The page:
Days after Greece’s caretaker government was sworn in and set a date for new elections last week, the first of a new wave of cuts started to bite.
Pensioners’ monthly payments for September had been cut by 6 percent, as one of the conditions for a bailout from Greece’s international creditors.
Organisations including the European Central Bank loaned Greece £17 billion in the first instalment last month—just in time for it to make a payment on existing debt to the European Central Bank.
The pension cut is just a fraction of the austerity measures promised in return. Many more attacks are on their way.
And the damage to left wing party Syriza has already been severe.
In the first opinion polls in months, Syriza’s lead over the Tory party New Democracy collapsed from between 12 and 15 points to between 1.5 and 2.5 points.
One poll suggested that 72 percent of people viewed the Syriza-coalition government negatively, compared to just 22 percent who saw it positively.
But since stepping down for new elections, prime minister Alexis Tsipras has found support from a less likely direction.
New Democracy’s new interim leader Evangelos Meimarakis said he’d be willing to join a coalition government with him.
The election is set to take place on Sunday 20 September—the third major national vote called at short notice in less than a year. Tsipras insisted that voters would reward Syriza because it “showed the courage and will to stand firm”. But his own party members were leaving in droves.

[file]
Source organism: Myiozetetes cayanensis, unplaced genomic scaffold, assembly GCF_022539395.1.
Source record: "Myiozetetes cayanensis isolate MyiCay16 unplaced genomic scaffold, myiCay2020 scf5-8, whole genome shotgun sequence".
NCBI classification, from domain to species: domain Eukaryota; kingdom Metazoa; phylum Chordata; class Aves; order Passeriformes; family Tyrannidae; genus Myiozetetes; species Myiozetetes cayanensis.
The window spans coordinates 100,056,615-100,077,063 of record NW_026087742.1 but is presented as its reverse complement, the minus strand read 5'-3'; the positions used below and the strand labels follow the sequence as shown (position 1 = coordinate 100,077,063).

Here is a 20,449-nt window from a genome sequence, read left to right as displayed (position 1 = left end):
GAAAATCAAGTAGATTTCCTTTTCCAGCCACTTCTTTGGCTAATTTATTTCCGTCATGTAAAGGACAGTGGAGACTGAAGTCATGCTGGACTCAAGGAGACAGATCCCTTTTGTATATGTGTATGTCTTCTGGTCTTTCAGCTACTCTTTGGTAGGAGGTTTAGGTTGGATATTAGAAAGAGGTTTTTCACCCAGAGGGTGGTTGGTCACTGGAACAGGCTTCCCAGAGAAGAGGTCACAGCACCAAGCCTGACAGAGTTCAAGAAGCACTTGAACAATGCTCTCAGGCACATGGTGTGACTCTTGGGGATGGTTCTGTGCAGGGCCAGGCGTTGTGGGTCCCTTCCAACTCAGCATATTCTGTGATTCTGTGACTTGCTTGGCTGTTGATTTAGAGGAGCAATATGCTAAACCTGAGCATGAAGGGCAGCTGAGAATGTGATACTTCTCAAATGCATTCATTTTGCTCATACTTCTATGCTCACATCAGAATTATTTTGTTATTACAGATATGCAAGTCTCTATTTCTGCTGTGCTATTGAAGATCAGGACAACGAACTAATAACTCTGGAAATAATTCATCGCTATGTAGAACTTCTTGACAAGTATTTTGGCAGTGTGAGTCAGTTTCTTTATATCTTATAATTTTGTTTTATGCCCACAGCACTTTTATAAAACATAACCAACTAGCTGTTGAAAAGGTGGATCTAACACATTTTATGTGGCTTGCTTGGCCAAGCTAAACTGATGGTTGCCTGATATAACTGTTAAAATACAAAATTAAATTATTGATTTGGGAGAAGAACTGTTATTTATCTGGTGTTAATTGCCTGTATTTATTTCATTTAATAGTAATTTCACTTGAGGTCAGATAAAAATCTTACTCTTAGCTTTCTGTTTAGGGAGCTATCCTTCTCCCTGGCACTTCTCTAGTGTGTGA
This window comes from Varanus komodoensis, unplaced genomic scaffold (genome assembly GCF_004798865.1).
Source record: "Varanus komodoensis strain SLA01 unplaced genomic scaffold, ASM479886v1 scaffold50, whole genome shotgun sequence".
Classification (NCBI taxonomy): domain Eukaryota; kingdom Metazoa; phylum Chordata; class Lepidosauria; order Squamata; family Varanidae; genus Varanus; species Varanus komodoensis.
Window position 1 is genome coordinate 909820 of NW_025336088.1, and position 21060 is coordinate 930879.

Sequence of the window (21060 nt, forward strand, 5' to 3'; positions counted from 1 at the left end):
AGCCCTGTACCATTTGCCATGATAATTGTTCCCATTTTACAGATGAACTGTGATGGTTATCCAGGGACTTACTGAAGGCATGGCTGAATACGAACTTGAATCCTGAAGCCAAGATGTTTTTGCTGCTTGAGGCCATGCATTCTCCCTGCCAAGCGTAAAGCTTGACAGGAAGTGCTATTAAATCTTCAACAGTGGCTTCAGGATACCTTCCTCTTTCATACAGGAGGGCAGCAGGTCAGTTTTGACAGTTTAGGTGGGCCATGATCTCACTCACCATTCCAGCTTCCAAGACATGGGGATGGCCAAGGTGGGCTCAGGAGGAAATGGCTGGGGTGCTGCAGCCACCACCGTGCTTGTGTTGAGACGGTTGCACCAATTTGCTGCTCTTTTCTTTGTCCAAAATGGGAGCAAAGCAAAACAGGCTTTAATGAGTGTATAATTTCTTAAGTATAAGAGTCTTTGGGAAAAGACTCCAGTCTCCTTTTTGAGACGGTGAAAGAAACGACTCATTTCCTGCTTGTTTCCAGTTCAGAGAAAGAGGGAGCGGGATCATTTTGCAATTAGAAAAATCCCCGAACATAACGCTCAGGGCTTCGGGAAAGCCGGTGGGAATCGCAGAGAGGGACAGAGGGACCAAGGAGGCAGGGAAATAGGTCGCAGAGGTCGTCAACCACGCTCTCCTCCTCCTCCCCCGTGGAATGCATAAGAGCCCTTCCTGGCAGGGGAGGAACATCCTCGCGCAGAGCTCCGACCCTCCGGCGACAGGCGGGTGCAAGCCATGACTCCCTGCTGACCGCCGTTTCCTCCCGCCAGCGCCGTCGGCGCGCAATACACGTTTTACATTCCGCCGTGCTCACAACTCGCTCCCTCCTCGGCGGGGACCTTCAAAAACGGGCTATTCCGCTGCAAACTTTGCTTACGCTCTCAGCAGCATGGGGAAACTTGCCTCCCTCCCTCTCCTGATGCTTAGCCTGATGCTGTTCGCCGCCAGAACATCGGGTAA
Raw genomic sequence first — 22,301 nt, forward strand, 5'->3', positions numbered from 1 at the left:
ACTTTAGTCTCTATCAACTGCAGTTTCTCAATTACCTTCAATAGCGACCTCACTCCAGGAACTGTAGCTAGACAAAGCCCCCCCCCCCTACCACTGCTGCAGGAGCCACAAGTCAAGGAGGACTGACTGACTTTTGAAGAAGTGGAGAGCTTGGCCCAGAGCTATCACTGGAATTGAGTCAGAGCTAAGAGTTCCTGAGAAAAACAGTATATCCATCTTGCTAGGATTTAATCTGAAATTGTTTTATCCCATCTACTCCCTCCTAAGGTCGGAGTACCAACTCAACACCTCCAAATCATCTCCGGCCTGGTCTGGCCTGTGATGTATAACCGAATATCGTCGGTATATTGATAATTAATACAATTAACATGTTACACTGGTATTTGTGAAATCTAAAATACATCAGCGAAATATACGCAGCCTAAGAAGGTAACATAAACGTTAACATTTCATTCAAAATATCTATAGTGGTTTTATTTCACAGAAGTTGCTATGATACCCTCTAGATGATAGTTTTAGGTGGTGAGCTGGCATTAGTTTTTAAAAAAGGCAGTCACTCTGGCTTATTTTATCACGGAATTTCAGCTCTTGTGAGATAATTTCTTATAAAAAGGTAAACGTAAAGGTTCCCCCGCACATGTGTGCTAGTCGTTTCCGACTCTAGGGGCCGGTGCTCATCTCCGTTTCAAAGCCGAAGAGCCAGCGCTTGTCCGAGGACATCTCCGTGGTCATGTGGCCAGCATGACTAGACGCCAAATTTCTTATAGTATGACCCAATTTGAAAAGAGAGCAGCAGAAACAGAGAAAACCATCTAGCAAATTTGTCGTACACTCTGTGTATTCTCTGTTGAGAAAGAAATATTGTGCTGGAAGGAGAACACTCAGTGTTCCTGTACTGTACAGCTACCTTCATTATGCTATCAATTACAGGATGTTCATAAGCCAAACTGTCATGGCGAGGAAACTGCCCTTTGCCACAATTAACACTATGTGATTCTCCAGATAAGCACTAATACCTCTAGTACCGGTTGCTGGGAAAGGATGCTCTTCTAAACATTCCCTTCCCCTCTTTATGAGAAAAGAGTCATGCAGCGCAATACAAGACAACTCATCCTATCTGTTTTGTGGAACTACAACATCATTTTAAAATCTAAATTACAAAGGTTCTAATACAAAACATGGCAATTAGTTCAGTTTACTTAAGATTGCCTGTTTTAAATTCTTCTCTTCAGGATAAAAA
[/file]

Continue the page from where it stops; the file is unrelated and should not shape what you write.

Former speaker of parliament Zoi Konstantopoulou became the latest leading figure to announce she would stand in the elections alongside Popular Unity, a split to Syriza’s left.
It already counted many MPs, central committee members and even ministers.
Even the party’s 53 Group faction, considered much closer to the leadership, slammed Tsipras’ U-turn on the bailout in a new conference.
And an annual demonstration in Thessalonica to take place this Saturday, was given extra significance after a violent police attack on environmental protesters in the region.
Campaigners at Skouries in the Halkidiki peninsula are fighting a massive and environmentally devastating gold mine. There have been protests all over Greece in their support—particularly in nearby Thessalonica, Greece’s second city.
In a defensive speech to a party conference, Tsipras refused to be deterred.
“Whoever wants to mourn, can mourn,” he said. “Whoever wants to escape has the right to escape. We are moving forward, only forward.”
“Only forward” is to be Syriza’s slogan for the election.
But if he looked back at all, Tsipras would see that his party only got its chance after previous governments were broken by resistance to their austerity. His own risks becoming the latest.